What is the 70/20/10 Budgeting Method?

How do you beat the financial blues? This is a concern for people of all income levels. According to a recent survey by the American Psychological Association, 64% of adults indicated money was a significant source of their stress. To ease your financial stresses, it’s key to have a monthly budget. One type of budgeting is the 70/20/10 method. The 70/20/10 split model can be helpful for a majority of households. 70% of your monthly budget should go to monthly expenses and 20% should go to savings. The last 10% should go to debt. If you’re in a position where you don’t have a debt to pay off, this 10% can also go to donations. 

So, how do you build this budget? Let’s break it down.

How to calculate your monthly income

Use your net monthly income as the baseline for how to budget each month. To calculate your monthly income you first have to figure out your yearly pay. Multiply your hourly wage by the number of hours you work each week. Then, multiply the total by 52. Now that you know your annual gross income, divide it by 12. You’ll be left with your monthly income.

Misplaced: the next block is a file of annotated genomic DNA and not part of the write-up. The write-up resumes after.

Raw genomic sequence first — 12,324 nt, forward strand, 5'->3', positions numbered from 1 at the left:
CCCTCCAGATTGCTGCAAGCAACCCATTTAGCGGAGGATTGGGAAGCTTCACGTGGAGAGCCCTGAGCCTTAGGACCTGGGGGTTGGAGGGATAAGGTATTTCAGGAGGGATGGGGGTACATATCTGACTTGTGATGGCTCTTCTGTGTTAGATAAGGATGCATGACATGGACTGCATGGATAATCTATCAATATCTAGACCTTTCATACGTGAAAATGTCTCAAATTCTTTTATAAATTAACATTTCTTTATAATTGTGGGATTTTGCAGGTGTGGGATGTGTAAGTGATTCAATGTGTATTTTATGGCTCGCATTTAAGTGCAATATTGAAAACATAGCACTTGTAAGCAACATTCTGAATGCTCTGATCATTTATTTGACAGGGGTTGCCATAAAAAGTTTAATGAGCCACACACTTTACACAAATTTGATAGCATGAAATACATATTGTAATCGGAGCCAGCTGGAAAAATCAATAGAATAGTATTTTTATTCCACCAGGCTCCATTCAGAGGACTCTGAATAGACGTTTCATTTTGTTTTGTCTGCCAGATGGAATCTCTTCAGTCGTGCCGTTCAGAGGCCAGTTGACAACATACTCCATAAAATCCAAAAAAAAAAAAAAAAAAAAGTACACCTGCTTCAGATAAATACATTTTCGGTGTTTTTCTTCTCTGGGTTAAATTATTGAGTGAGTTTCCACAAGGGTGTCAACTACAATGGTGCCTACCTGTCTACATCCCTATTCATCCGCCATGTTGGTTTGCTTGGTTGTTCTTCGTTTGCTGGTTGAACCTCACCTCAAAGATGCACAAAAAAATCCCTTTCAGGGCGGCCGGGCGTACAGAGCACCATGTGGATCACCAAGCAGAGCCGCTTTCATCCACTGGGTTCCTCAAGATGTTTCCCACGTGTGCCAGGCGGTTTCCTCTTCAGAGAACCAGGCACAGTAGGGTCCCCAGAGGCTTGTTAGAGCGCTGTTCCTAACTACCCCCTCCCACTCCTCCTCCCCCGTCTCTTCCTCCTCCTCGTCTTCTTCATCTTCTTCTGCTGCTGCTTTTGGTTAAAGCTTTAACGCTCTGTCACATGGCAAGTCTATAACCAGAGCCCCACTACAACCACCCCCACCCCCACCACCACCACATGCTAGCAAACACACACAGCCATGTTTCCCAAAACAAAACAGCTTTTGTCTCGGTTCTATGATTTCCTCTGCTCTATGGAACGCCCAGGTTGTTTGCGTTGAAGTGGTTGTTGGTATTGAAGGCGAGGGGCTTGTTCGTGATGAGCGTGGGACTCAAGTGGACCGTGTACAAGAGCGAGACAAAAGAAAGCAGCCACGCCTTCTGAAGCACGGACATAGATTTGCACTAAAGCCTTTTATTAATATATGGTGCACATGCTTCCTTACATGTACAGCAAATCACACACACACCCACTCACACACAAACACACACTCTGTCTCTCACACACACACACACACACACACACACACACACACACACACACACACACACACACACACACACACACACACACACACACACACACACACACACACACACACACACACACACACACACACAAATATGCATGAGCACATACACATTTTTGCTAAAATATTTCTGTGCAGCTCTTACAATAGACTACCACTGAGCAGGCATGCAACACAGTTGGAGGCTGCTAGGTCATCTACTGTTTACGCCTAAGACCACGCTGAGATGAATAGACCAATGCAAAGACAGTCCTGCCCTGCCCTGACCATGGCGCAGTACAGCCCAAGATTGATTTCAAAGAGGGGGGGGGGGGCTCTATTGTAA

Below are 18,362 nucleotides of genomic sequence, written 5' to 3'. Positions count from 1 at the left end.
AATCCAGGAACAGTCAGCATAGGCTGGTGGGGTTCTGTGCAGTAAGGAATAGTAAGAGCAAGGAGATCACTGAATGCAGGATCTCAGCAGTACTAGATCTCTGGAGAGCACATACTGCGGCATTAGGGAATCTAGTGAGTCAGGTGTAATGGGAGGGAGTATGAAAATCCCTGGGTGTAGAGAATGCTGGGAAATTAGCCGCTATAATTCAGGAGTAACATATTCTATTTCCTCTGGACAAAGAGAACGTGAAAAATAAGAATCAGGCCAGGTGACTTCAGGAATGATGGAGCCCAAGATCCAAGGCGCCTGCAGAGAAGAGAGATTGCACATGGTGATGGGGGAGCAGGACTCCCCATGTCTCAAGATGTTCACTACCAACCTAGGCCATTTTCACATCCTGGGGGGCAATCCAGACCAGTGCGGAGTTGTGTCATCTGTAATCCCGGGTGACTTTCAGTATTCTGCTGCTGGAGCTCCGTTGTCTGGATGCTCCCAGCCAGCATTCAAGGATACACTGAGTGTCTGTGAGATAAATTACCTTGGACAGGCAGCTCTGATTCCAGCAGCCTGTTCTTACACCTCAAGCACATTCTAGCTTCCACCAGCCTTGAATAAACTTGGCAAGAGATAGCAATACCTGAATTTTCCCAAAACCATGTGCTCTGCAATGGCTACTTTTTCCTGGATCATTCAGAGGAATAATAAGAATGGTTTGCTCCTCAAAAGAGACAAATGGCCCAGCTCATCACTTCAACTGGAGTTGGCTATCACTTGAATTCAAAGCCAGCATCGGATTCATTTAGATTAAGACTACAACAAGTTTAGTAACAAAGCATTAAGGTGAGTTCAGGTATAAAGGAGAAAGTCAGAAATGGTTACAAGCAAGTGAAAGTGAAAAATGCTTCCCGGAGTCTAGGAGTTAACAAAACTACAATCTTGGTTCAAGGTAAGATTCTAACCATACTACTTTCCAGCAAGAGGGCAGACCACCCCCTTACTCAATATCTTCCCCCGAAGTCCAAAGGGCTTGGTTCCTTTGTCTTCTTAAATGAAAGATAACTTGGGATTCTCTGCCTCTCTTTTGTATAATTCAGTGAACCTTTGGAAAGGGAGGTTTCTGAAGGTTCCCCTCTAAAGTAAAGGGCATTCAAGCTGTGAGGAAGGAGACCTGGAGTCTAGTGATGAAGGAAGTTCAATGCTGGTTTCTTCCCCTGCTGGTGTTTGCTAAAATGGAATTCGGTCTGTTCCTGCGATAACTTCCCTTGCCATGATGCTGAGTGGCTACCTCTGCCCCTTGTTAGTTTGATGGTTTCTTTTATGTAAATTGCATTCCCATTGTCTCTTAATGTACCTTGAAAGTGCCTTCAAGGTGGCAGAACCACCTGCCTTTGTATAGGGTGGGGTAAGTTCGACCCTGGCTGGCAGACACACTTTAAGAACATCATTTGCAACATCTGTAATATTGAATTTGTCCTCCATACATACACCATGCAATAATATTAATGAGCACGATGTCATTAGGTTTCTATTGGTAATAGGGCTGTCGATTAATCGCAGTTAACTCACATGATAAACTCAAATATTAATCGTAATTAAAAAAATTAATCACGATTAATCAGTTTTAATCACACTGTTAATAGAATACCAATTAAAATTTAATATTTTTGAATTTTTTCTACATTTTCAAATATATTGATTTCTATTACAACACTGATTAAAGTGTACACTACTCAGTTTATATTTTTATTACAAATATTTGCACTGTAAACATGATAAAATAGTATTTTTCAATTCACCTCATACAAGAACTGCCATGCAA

What is the 70%?

Living Expenses. This includes your mortgage/rent, groceries, gas for the car, childcare, etc. Basically, all of your living expenses are necessities. Calculate 70% of your net monthly income and subtract your living expenses. If you have income left for this category, that’s money you can spend on other things. If you don’t, that is completely okay. We will cover expendable income later on in this article. 

What is the 20%?

Savings. This percentage breaks down into three subcategories. The first subcategory is 10% for retirement. If you’re younger, this might seem like a silly task. But, putting aside funds for retirement early on is extremely crucial. It’s estimated that a retiring couple could need up to $295,000 for health care alone, so it’s important to plan ahead and start saving as soon as possible.

Next, set aside 5% for emergencies. Emergencies can include anything from car trouble to periods of unemployment. It’s there for any large, unforeseen expenses that may come your way. As we’ve seen with the COVID-19 pandemic, we need to be prepared for anything. It’s tempting to dip into this fund, but leaving it alone for as long as possible is crucial.

The remaining 5% is for your specific goals. This is where you’ll put a little extra away for things like vacations, a new car, college tuition, etc. Similar to your emergency fund, this 5% is all about planning ahead. 

What is the 10%?

Debt. Part of the reason this model can be so helpful is this last category. Anyone can acquire debt. It can pile up from car loans, student loans, medical costs, credit cards, etc. The last 10% of your budget will go to paying down any long-term debt.